The choreographers are killing it on Broadway right now, creating productions teeming with moves ranging in style from ballet to rock to good old fashioned razzmatazz – sometimes all in the same show. And, of course, credit goes to the actors and actresses who perfectly execute these moves, all while wearing elaborate headdresses, swinging from a trapeze or navigating a moving conveyor belt. Here are our picks for the ten shows with the best dance moves on Broadway right now, including one play with choreography as elaborate as in any musical.
On the Town
This revival of the classic Leonard Bernstein musical is one of the dance-heaviest shows on Broadway. Emmy winner Joshua Bergasse (Smash) takes over from Jerome Robbins’ original choreography. In addition to comedic numbers involving a giant plastic dinosaur and living mannequins, there are three extended fantasy ballet sequences featuring Broadway vet Tony Yazbeck as Gaby, a lovesick sailor on a 24-hour leave, and New York City Ballet principal Megan Fairchild (one of our Hottest Women on Broadway) as Ivy Smith, the winner of the Miss Turnstiles contest and the object of his ardor.
For this Tony winning revival of, the 1970s show was updated with a high-flying circus theme. Gypsy Snider and the Canadian troupe les Sept Doigts de la Main combine circus acrobatics with Chet Walker’s sleek dance moves in the dazzling romp about a medieval prince searching for his identity. You will be in awe of the amazing feats of balance and coordination as well as the sensuous moves of the Leading Player as she leads Pippin “On the Right Track.” But make tracks to the Music Box fast, the show is only running until Jan. 4, 2015.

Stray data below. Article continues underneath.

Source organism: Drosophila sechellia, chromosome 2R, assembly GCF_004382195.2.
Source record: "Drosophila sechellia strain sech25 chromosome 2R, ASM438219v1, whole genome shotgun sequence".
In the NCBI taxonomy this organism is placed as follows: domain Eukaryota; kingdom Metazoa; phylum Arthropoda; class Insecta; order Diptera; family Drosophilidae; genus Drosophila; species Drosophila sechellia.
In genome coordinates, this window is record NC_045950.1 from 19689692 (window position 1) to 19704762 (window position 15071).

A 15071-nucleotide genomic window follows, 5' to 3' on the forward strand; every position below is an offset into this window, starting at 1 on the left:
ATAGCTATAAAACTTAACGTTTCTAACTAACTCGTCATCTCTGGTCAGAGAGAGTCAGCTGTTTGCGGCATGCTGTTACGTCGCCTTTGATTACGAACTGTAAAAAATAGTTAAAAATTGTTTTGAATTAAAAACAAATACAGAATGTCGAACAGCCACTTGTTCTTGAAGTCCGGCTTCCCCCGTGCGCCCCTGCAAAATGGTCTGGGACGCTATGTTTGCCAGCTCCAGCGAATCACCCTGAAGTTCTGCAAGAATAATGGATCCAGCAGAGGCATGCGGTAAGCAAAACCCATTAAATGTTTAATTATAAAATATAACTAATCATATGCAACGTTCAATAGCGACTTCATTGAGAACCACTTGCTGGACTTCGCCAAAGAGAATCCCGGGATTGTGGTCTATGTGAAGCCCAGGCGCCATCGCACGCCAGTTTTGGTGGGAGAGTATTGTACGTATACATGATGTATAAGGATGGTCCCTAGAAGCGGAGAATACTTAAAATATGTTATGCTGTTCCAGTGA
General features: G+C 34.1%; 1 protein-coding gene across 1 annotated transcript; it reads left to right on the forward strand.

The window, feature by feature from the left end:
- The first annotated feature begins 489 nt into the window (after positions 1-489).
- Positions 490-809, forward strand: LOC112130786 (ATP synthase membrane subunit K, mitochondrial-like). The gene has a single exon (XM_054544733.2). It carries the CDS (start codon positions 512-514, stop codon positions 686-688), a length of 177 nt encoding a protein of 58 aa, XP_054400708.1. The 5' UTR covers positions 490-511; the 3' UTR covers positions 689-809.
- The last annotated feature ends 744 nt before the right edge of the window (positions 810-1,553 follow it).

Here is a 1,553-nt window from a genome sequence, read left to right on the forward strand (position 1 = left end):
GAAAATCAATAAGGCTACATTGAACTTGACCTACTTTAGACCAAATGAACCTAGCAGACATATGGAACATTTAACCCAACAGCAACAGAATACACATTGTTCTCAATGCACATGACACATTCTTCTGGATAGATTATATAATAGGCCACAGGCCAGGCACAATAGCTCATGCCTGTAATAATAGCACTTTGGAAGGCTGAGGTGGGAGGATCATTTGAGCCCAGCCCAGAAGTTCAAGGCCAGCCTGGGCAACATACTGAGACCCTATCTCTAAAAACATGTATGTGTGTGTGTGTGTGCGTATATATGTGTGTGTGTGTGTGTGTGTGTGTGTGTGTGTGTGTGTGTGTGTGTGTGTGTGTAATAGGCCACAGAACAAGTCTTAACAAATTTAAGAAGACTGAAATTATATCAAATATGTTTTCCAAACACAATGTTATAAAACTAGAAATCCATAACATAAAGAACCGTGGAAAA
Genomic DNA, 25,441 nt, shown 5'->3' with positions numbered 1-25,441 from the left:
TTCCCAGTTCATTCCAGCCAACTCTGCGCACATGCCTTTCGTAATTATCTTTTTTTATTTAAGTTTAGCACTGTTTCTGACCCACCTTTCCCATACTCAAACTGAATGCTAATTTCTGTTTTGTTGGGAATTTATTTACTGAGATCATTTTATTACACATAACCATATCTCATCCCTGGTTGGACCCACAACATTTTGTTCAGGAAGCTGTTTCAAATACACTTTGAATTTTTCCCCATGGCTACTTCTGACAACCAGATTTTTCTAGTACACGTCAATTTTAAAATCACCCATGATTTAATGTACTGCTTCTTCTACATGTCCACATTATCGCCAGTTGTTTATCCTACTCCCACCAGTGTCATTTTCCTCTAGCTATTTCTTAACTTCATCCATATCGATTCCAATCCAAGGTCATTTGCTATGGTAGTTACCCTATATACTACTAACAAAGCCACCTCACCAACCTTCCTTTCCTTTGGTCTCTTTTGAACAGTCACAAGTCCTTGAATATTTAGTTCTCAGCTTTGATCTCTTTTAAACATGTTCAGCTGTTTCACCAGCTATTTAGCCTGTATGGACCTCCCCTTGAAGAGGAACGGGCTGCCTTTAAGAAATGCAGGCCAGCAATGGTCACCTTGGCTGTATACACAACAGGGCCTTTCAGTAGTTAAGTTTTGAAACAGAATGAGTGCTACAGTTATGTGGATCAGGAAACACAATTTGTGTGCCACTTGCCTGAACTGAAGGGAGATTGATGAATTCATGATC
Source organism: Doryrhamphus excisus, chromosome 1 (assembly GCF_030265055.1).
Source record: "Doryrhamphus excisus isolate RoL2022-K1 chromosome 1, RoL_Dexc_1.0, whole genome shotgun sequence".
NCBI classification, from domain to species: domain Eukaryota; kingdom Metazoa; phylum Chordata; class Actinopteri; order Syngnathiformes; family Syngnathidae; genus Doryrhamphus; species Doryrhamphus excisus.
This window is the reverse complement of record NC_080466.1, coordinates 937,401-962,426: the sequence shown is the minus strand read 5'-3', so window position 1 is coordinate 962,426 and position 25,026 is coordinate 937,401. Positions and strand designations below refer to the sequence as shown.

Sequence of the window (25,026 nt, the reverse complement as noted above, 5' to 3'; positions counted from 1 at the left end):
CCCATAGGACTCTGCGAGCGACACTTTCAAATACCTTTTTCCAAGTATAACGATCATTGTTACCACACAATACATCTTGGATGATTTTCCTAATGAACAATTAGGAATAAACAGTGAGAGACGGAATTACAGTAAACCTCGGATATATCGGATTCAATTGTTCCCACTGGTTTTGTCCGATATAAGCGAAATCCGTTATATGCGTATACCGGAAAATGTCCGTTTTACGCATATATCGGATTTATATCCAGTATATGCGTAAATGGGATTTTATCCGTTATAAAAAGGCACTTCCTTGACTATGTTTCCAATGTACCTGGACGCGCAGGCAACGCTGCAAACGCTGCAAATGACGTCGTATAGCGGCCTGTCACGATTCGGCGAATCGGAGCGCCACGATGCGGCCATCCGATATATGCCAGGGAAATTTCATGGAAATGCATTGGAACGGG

The bump-and-grind gyrations of the Kit Kat Klub regulars return to Studio 54 in this revival of the 1998 staging of by Sam Mendes and Rob Marshall, with choreography by Marshall. Alan Cumming reprises his iconic role as the delightfully dirty Emcee, leading a troupe of heavily made-up chorus girls and leather-clad boys in such divinely decadent numbers as “Two Ladies” and “The Money Song.” Film star Emma Stone just joined the cast and shakes with the best of them in “Mein Herr” and “Don’t Tell Mama.”
Choreographer Jerry Mitchell won a Tony for staging the outrageous antics of Lola and a chorus of drag queens — all in the titular high-heeled footwear. It’s not just the fabulous ladies that get to strut their stuff, though. The hard-working shoe factory workers and their beleaguered boss Charlie join in as their new product rolls off the assembly line – which becomes both a runway and a gymnastic apparatus for the rousing “Everybody Say Yeah.”
Soon to become the second-longest show in Broadway history (on Nov. 23, it will surpass Cats), retains its sizzle after almost 20 years, with Ann Reinking’s Tony-winning slinky moves in the style of her mentor, the show’s original stager — the great Bob Fosse. Watch the slithery undulations of the sexy, scantily-clad chorus as they retell the tale of Roxy Hart murdering her lover in “All That Jazz.” Each subsequent number is performed in the style of a vaudeville act including ventriloquism (“We Both Reached for the Gun”), the soft-shoe solo (“Mister Cellophane”), and of course, the old “Razzle Dazzle.”